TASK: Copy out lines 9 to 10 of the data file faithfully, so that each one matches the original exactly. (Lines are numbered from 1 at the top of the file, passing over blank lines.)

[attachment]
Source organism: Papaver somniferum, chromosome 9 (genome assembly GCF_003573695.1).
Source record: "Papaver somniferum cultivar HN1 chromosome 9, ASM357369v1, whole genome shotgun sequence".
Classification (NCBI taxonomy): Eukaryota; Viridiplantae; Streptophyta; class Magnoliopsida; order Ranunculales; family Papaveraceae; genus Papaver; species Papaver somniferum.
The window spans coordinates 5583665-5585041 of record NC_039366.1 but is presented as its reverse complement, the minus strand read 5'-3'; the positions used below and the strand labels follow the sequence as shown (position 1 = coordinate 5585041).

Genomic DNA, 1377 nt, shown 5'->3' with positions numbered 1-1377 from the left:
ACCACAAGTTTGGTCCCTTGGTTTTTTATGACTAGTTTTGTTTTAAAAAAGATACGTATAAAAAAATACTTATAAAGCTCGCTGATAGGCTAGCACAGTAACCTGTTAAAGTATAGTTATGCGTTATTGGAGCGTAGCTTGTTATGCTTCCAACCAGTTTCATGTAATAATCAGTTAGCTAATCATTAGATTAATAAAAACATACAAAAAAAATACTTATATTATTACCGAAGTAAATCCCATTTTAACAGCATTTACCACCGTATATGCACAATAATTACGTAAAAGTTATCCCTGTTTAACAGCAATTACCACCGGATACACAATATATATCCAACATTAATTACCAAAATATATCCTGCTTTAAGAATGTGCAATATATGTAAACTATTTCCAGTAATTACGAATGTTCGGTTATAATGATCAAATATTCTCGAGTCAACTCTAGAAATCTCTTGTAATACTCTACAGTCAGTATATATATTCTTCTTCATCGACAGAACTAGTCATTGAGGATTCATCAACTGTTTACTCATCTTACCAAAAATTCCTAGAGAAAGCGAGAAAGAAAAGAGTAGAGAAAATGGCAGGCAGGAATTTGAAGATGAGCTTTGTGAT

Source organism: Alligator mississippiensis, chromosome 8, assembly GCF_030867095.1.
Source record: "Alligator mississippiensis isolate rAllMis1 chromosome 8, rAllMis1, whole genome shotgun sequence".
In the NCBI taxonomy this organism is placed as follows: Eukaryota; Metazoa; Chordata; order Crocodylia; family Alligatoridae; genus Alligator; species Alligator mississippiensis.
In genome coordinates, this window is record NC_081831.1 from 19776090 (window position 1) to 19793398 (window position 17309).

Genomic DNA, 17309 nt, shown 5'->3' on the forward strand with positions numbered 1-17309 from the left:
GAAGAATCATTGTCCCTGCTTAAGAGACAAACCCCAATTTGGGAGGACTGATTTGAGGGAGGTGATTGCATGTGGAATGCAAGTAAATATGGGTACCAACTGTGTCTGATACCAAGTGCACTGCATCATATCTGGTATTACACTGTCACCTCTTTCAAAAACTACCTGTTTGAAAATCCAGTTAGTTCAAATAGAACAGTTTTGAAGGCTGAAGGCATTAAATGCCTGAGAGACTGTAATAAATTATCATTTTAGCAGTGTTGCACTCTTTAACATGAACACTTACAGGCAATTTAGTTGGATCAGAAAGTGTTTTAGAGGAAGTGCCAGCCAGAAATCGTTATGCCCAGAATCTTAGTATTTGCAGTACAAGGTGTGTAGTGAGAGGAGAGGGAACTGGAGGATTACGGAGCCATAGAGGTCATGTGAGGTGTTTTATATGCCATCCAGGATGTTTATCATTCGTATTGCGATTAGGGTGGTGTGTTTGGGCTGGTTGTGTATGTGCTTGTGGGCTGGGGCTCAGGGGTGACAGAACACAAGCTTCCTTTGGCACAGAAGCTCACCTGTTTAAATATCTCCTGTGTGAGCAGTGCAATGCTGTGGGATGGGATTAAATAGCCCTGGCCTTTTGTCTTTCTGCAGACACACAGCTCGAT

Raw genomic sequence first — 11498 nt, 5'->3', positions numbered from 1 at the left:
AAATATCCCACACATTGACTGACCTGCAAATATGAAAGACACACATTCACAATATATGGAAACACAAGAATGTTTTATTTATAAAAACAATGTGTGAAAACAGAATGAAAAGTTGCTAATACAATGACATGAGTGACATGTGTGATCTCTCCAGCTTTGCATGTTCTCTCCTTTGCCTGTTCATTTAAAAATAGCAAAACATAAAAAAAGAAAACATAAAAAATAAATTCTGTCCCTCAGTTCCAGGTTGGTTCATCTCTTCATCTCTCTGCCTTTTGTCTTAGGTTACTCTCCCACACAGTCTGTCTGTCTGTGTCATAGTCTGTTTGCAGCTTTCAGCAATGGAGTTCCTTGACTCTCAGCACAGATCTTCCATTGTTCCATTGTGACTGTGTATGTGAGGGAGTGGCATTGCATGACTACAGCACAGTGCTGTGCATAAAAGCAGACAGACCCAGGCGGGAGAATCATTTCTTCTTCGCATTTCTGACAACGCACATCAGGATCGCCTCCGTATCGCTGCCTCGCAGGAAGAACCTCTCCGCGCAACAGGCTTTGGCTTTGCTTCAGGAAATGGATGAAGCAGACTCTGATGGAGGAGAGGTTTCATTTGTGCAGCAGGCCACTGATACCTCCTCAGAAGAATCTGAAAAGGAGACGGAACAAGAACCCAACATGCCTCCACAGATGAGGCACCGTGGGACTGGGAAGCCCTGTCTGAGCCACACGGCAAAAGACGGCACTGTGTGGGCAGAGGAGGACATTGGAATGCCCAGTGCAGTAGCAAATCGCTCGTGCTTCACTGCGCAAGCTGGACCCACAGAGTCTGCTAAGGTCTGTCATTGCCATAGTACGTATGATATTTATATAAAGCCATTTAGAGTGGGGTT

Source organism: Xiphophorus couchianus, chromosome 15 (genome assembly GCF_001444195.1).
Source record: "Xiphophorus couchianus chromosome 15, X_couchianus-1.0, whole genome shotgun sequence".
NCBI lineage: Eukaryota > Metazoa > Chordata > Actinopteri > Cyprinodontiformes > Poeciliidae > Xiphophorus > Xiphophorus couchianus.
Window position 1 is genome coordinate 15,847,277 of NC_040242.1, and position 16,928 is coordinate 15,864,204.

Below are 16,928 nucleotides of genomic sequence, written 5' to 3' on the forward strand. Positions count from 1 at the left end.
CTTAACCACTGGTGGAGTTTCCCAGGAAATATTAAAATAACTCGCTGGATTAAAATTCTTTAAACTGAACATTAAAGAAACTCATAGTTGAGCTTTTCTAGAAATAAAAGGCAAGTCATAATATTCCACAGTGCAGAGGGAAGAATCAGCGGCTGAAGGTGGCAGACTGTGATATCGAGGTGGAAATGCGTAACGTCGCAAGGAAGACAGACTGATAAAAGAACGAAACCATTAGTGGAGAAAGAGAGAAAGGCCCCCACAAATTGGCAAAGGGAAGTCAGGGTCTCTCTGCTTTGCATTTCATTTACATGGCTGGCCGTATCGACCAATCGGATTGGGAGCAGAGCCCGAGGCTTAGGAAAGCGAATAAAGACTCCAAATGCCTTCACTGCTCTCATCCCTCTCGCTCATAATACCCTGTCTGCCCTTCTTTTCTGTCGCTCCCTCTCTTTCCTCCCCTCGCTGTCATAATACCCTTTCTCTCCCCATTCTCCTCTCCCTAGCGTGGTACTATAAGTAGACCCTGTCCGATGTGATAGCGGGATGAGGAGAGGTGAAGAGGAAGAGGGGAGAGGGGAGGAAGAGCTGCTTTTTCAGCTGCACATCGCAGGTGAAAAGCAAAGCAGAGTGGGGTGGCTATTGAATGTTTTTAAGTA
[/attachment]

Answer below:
In the NCBI taxonomy this organism is placed as follows: Eukaryota; Metazoa; Chordata; order Crocodylia; family Alligatoridae; genus Alligator; species Alligator mississippiensis.
In genome coordinates, this window is record NC_081831.1 from 19776090 (window position 1) to 19793398 (window position 17309).